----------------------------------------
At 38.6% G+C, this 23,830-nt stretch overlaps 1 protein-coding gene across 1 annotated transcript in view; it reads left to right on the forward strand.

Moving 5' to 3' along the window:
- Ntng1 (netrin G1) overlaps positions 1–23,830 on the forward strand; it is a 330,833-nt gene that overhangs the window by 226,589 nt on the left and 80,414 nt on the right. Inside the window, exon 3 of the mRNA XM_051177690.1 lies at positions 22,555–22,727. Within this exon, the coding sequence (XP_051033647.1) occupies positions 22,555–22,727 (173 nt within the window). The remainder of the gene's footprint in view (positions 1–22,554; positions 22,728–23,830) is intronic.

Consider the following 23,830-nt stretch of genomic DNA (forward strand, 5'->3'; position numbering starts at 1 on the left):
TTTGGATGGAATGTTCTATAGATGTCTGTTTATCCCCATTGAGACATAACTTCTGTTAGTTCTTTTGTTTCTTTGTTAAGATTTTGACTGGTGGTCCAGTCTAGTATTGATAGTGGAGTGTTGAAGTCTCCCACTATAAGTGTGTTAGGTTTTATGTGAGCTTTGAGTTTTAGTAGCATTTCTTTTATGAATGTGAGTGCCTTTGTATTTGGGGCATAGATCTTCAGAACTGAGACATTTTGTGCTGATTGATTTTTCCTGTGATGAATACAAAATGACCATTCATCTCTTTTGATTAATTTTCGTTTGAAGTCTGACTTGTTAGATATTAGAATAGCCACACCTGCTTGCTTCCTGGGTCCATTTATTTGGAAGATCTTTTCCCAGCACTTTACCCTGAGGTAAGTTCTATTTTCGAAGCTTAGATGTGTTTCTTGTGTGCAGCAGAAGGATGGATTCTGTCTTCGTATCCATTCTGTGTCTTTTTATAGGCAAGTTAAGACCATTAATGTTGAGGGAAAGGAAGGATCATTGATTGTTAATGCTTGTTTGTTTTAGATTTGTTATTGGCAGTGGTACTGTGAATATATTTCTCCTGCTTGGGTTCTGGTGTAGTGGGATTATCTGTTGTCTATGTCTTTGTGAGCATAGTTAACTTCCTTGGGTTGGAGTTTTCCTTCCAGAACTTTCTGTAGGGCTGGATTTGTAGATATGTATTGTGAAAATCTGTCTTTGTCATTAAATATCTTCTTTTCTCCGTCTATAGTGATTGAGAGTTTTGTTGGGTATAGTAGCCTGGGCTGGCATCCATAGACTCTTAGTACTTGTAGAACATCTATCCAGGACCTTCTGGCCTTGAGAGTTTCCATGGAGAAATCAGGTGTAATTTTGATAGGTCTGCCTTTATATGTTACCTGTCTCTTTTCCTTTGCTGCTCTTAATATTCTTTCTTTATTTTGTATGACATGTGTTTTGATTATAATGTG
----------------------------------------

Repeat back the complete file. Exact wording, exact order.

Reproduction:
At 38.6% G+C, this 23,830-nt stretch overlaps 1 protein-coding gene across 1 annotated transcript in view; it reads left to right on the forward strand.

Moving 5' to 3' along the window:
- Ntng1 (netrin G1) overlaps positions 1–23,830 on the forward strand; it is a 330,833-nt gene that overhangs the window by 226,589 nt on the left and 80,414 nt on the right. Inside the window, exon 3 of the mRNA XM_051177690.1 lies at positions 22,555–22,727. Within this exon, the coding sequence (XP_051033647.1) occupies positions 22,555–22,727 (173 nt within the window). The remainder of the gene's footprint in view (positions 1–22,554; positions 22,728–23,830) is intronic.

Consider the following 23,830-nt stretch of genomic DNA (forward strand, 5'->3'; position numbering starts at 1 on the left):
TTTGGATGGAATGTTCTATAGATGTCTGTTTATCCCCATTGAGACATAACTTCTGTTAGTTCTTTTGTTTCTTTGTTAAGATTTTGACTGGTGGTCCAGTCTAGTATTGATAGTGGAGTGTTGAAGTCTCCCACTATAAGTGTGTTAGGTTTTATGTGAGCTTTGAGTTTTAGTAGCATTTCTTTTATGAATGTGAGTGCCTTTGTATTTGGGGCATAGATCTTCAGAACTGAGACATTTTGTGCTGATTGATTTTTCCTGTGATGAATACAAAATGACCATTCATCTCTTTTGATTAATTTTCGTTTGAAGTCTGACTTGTTAGATATTAGAATAGCCACACCTGCTTGCTTCCTGGGTCCATTTATTTGGAAGATCTTTTCCCAGCACTTTACCCTGAGGTAAGTTCTATTTTCGAAGCTTAGATGTGTTTCTTGTGTGCAGCAGAAGGATGGATTCTGTCTTCGTATCCATTCTGTGTCTTTTTATAGGCAAGTTAAGACCATTAATGTTGAGGGAAAGGAAGGATCATTGATTGTTAATGCTTGTTTGTTTTAGATTTGTTATTGGCAGTGGTACTGTGAATATATTTCTCCTGCTTGGGTTCTGGTGTAGTGGGATTATCTGTTGTCTATGTCTTTGTGAGCATAGTTAACTTCCTTGGGTTGGAGTTTTCCTTCCAGAACTTTCTGTAGGGCTGGATTTGTAGATATGTATTGTGAAAATCTGTCTTTGTCATTAAATATCTTCTTTTCTCCGTCTATAGTGATTGAGAGTTTTGTTGGGTATAGTAGCCTGGGCTGGCATCCATAGACTCTTAGTACTTGTAGAACATCTATCCAGGACCTTCTGGCCTTGAGAGTTTCCATGGAGAAATCAGGTGTAATTTTGATAGGTCTGCCTTTATATGTTACCTGTCTCTTTTCCTTTGCTGCTCTTAATATTCTTTCTTTATTTTGTATGACATGTGTTTTGATTATAATGTG